A detailed picture of the structural distortions suffered by a water molecule in direct contact with small inorganic anions (e.g., X = halide) is emerging from a series of recent vibrational spectroscopy studies of the gas-phase X-•H2O binary complexes. The extended spectral coverage (600−3800 cm-1) presently available with tabletop laser systems, when combined with versatile argon “messenger” techniques for acquiring action spectra of cold complexes, now provides a comprehensive survey of how the interaction evolves from an ion−solvent configuration into a three-center, two-electron covalent bond as the proton affinity of the anion increases. We focus on the behavior of H2O in the X-•H2O (X = Br, Cl, F, O, and OH) complexes, which all adopt asymmetric structures where one hydrogen atom is H-bonded to the ion while the other is free. The positions and intensities of the bands clearly reveal the mechanical consequences of both (zero-point) vibrationally averaged and infrared photoinduced excess charge delocalization mediated by intracluster proton transfer (X-•H2O → HX•OH-). The fundamentals of the shared proton stretch become quite intense, for example, and exhibit extreme red-shifts as the intracluster proton-transfer process becomes available, first in the vibrationally excited states (F-•H2O) and then finally at the zero-point level (OH-•H2O). In the latter case, the loss of the water molecule's independent character is confirmed through the disappearance of the 1600 cm-1 HOH intramolecular bending transition and the dramatic (>3000 cm-1) red-shift of the shared proton stretch. An unexpected manifestation of vibrationally mediated charge transfer is also observed in the low frequency region, where the 2 ← 0 overtones of the out-of-plane frustrated rotation of the water are remarkably intense in the Cl-•H2O and Br-•H2O spectra. This effect is traced to changes in the charge distribution along the X-•O axis as the shared proton is displaced perpendicular to it, reducing the charge transfer character of the H-bonding interaction and giving rise to a large quadratic contribution to the dipole moment component that is parallel to the bond axis. Thus, all of these systems are found to exhibit distinct spectral characteristics that can be directly traced to the crucial role of vibrationally mediated charge redistribution within the complex.
Vibrational predissociation spectroscopy of the (H2O)6–21− clusters in the OH stretching region: Evolution of the excess electron-binding signature into the intermediate cluster size regime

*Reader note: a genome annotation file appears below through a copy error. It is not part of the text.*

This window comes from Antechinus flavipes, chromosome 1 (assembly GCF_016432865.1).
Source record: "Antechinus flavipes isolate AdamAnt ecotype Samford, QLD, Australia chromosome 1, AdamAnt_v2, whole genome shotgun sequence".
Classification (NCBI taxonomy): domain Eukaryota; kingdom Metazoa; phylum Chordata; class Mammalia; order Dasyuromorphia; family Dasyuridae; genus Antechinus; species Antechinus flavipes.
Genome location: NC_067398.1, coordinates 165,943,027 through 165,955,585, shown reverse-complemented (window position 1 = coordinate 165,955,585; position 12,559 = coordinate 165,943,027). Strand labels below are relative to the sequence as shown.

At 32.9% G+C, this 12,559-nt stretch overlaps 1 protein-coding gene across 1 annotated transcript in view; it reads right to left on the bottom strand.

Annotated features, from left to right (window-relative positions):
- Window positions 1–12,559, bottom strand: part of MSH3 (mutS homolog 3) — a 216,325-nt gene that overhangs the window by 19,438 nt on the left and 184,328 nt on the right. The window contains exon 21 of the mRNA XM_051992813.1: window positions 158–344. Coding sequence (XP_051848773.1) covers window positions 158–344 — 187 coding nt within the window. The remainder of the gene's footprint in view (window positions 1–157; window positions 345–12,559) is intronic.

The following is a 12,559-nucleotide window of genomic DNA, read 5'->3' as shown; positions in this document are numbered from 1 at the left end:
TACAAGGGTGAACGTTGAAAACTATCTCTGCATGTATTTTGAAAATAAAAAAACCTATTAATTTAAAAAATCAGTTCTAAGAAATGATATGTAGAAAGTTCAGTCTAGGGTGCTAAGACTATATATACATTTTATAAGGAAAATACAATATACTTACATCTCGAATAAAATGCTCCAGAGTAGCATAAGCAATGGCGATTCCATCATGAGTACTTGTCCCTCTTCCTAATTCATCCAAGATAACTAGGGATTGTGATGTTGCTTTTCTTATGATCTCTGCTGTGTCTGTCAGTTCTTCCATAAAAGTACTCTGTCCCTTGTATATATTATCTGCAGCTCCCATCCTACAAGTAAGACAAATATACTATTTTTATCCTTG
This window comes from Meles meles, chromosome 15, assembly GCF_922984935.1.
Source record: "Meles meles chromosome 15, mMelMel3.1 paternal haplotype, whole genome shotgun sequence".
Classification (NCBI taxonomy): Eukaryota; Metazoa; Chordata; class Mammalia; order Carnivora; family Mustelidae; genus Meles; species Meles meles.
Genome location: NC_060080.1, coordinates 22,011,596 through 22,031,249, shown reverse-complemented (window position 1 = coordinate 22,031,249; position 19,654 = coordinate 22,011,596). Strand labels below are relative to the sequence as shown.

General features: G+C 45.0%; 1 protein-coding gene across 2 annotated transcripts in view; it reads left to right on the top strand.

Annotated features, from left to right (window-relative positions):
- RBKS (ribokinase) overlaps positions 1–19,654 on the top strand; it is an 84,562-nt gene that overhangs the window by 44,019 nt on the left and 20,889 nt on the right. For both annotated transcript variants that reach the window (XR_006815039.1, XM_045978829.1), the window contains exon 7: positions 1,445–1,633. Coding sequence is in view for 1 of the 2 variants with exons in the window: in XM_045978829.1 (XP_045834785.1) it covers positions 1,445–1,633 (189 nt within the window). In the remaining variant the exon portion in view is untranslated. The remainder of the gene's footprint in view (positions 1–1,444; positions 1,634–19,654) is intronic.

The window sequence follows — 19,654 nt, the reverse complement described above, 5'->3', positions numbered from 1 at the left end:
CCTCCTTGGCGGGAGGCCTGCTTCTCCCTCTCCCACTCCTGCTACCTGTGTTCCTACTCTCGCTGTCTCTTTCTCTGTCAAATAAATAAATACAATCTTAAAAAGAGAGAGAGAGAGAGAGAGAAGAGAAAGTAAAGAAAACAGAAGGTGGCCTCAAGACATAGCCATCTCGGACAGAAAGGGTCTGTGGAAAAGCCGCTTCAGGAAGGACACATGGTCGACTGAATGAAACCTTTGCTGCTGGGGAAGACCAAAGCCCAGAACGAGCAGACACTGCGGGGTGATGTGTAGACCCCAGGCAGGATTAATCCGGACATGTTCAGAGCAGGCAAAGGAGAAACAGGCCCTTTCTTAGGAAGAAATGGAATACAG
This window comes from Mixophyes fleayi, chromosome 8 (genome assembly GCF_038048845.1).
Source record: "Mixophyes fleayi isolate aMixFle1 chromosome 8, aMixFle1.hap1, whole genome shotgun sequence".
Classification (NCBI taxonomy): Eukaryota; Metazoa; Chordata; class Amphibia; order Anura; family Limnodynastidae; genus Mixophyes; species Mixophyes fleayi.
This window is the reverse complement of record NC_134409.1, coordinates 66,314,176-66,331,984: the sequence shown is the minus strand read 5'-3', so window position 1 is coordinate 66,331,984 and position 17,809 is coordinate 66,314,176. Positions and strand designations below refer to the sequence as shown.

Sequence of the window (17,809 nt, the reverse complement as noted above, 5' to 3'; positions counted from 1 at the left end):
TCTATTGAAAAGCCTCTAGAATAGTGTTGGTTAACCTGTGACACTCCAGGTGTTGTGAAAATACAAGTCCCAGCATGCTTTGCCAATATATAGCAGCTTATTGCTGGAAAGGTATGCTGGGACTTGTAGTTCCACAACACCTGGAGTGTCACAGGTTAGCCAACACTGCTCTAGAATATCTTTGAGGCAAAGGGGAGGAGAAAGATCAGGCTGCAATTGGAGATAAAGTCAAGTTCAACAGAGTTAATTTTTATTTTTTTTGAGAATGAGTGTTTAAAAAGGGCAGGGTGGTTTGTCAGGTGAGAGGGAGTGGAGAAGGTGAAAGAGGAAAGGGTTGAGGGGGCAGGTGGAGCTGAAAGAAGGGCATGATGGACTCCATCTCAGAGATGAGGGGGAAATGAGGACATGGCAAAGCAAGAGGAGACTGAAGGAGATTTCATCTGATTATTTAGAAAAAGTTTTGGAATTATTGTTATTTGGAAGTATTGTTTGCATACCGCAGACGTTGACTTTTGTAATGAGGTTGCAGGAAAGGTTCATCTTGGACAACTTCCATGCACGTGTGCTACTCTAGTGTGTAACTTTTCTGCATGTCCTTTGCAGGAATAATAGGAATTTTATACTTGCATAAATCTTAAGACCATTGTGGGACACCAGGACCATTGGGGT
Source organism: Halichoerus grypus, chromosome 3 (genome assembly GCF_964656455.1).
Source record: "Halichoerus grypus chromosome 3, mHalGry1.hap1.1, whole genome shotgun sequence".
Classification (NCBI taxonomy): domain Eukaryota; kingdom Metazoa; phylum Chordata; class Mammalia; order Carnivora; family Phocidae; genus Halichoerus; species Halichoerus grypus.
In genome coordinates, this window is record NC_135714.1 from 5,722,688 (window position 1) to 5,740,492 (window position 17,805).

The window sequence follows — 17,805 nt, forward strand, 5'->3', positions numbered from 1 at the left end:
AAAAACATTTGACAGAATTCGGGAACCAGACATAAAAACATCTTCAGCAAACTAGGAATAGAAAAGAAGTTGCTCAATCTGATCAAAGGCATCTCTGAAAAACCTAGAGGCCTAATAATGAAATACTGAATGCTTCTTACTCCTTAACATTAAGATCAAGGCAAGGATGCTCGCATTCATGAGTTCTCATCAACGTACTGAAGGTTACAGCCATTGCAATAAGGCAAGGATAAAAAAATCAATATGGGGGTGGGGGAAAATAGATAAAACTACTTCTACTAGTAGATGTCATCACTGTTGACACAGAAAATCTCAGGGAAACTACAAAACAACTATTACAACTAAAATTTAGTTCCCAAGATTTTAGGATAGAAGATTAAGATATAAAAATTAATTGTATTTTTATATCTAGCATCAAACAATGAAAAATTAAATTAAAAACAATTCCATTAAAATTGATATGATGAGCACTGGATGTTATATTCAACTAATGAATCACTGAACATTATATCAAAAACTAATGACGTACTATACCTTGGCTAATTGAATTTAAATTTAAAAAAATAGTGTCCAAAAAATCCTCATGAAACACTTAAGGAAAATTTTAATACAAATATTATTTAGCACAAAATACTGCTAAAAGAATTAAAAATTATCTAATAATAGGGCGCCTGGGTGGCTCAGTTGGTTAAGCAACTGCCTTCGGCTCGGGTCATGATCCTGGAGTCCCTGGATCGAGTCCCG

We report vibrational predissociation spectra of the (H2O)n− cluster ions in the OH stretching region to determine whether the spectral signature of the electron-binding motif identified in the smaller clusters [ Hammer et al. Science 306, 675 (2004) ] continues to be important in the intermediate size regime (n = 7−21). This signature consists of a redshifted doublet that dominates the OH stretching region, and has been traced primarily to the excitation of a single water molecule residing in a double H-bond acceptor (AA) binding site, oriented with both of its H atoms pointing toward the excess electron cloud. Strong absorption near the characteristic AA doublet is found to persist in the spectra of the larger clusters, but the pattern evolves into a broadened triplet around n= 11. A single free OH feature associated with dangling hydrogen atoms on the cluster surface is observed to emerge for n ≥ 15, in sharp contrast to the multiplet pattern of unbonded OH stretches displayed by the H+∙(H2O)n clusters throughout the n = 2−29 range. We also explore the vibration-electronic coupling associated with normal-mode displacements of the AA molecule that most strongly interact with the excess electron. Specifically, electronic structure calculations on the hexamer anion indicate that displacement along the −OH2 symmetric stretching mode dramatically distorts the excess electron cloud, thus accounting for the anomalously large oscillator strength of the AA water stretching vibrations. We also discuss these vibronic interactions in the context of a possible relaxation mechanism for the excited electronic states involving the excess electron.